Stacy commented on this review – Feb. 15, 2011
Melanie Yanney
3.7
(NT Rating: 3.6)
Reviewed by Melanie Yanney - Feb. 14, 2011

While this article is relatively short, it is clear, concise, and to the point. The author reported the facts and cited many sources in limited space, including community activists, county council, and residents. Not every article can be in-depth, headline news. I thought this one served its purpose well. This article is one piece to the puzzle of preventing urban sprawl in northern Baltimore County. It's good to know that the topic is frequently addressed. I also appreciated that the reporter defined a technical term in the article for clarity ("downzoning").

Stacy Spaulding Comment:

Melanie, I enjoyed reading all of your reviews. They are perceptive and well written. I agree with your comment here about defining technical terms. I think even when writing for educated audiences we need to offer definitions for clarity and guard against jargon seeping into our ... More »

Stacy commented on this review – Feb. 15, 2011
Melanie Yanney
3.4
(NT Rating: 3.4)
Reviewed by Melanie Yanney - Feb. 14, 2011

To an outsider, this story may have little relevance; however, to those of us who are interested in the topic of urban sprawl or for those who live in northern Baltimore County, this story rings true. Call it a vignette of the bigger picture of keeping rural places rural and urban life contained. This article has all the qualities of local news: names of local roads, residents, and community organizations. While short, I believe the article serves its purpose of keeping a larger, front-page story alive in the news. Preventing urban sprawl in northern Baltimore County is a hot topic for residents, and it's important for news sources to report stories that affect the lives of their audience.

Stacy Spaulding Comment:

Yes…details like these are so important. Great observation. They tell us the reporter took the time to get to know the issue a bit rather than just blowing through.

Stacy commented on this review – Feb. 15, 2011
Melanie Losover
3.9
(NT Rating: 3.5)
Reviewed by Melanie Losover - Feb. 14, 2011

This article describes a tax credit initiative that well help rehabilitate abandoned buildings throughout Maryland while using green building practices. While the article was definitely informative and got right down to the facts, I would have liked to see a little more detail behind each of the projects and how they will benefit each community. It was good that the author was able to get a quote from Governor O'Malley and another expert, but I would have liked to hear from someone living in one of the communities that is to benefit from this program.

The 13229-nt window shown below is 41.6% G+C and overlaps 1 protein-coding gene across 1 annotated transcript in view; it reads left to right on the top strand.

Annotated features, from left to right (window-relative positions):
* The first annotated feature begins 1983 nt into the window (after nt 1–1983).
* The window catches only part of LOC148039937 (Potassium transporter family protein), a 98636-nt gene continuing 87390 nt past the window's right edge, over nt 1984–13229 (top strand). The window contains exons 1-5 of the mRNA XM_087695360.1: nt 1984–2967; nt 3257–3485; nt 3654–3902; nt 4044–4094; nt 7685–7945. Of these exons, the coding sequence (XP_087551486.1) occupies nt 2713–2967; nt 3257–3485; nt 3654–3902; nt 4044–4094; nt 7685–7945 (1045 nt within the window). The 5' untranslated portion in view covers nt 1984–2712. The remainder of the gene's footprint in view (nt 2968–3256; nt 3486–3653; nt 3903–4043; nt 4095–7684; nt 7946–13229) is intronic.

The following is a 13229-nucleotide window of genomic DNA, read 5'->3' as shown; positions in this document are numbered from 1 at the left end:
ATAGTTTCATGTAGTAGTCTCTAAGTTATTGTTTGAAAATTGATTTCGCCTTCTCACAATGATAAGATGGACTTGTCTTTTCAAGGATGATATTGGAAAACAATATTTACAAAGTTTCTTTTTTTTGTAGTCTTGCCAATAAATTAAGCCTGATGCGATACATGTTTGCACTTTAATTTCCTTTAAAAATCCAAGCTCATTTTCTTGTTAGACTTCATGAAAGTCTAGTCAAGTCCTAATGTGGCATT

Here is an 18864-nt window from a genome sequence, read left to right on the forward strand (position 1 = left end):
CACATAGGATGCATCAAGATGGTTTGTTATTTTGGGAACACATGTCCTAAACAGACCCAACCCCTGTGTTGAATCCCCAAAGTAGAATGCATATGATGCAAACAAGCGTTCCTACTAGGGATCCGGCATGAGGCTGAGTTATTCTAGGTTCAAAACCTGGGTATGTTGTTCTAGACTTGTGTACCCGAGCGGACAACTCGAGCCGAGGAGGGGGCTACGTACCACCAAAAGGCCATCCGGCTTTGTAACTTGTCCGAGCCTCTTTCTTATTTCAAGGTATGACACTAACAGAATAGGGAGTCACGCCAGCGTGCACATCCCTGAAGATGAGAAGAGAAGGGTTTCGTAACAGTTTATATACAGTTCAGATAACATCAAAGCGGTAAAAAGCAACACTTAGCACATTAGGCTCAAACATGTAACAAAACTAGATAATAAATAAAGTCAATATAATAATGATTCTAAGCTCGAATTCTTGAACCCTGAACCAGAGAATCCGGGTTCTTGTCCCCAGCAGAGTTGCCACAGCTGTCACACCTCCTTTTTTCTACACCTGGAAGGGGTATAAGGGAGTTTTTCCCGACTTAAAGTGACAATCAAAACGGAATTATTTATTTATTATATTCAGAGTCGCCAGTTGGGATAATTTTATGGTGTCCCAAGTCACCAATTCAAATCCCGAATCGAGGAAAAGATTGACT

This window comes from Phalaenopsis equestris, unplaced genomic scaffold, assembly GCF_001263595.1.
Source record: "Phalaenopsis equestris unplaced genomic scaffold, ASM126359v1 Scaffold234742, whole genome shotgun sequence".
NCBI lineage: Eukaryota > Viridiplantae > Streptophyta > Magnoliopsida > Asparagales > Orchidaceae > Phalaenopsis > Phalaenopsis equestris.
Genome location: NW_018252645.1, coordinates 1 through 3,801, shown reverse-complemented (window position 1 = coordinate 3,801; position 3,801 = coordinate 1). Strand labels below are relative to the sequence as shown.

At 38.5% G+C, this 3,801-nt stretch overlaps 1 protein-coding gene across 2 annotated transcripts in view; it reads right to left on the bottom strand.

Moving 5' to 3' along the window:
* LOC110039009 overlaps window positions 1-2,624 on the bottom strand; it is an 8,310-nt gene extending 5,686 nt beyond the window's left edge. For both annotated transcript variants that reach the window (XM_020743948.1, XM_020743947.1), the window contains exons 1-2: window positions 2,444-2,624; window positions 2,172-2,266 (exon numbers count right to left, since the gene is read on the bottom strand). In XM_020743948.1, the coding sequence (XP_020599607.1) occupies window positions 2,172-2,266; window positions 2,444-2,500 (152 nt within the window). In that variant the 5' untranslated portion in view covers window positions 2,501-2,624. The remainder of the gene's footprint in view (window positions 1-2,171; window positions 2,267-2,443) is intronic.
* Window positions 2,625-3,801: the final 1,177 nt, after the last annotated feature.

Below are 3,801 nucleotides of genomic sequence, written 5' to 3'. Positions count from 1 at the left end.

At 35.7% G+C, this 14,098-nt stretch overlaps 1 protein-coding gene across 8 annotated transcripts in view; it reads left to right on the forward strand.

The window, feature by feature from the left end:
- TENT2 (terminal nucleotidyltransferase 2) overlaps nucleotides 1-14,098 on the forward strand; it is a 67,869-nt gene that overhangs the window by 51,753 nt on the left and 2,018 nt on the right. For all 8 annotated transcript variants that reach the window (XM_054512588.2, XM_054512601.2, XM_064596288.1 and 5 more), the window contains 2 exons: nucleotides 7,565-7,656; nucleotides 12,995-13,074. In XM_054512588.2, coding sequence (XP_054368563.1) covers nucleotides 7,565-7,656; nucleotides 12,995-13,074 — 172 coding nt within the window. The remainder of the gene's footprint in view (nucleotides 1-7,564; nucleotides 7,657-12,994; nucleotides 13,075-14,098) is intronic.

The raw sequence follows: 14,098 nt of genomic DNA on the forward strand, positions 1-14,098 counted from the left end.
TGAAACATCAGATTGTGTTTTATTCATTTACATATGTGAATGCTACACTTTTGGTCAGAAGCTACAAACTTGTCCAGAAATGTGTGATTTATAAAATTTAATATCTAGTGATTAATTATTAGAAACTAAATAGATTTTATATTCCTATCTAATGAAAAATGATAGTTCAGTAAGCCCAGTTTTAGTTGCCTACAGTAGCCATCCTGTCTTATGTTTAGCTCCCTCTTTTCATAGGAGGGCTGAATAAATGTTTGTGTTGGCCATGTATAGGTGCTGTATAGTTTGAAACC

Stacy Spaulding Comment:

Yes, detail is important, isn’t it? It’s a service to the reader when a reporter digs in deep on issues like tax credits and explains how they work and where exactly the money goes to. Sometimes reporters find the money doesn’t always go where it should…! ... More »

Stacy commented on this review – Feb. 15, 2011
Megen Donovan
2.9
(NT Rating: 2.9)
Reviewed by Megen Donovan - Feb. 14, 2011

There were a lot of the same quotes used from the State of the State Address as in other articles in the same time frame. However, backing into the story from an economic viewpoint was a nice change. It makes the reader think, ask questions. At first I was unsure about mentioning the funds for public education, but as I read on I saw that the author used that as something of a transition into how Maryland lawmakers are "raiding the Chesapeake Bay Restoration Fund."

Stacy Spaulding Comment:

Megan, I enjoyed reading all of your reviews. Nice observations! You found a nice range of sources, too. I really appreciate here that you told us what was the same—and what wasn’t—about this story versus similar stories on the same subject.

Stacy commented on this review – Feb. 15, 2011
Lauren Slavin
3.8
(NT Rating: 3.6)
Reviewed by Lauren Slavin - Feb. 15, 2011

Instead of pulling a wire story, the Sun should have reported on this ruling in terms of the B'More for Healthy Babies initiative, which has similar goals and would be more pertinent to their audience.

Stacy Spaulding Comment:

Great observation—a missed opportunity to localize the story. Were you able to find any Sun coverage on this initiative? What does that suggest for your project?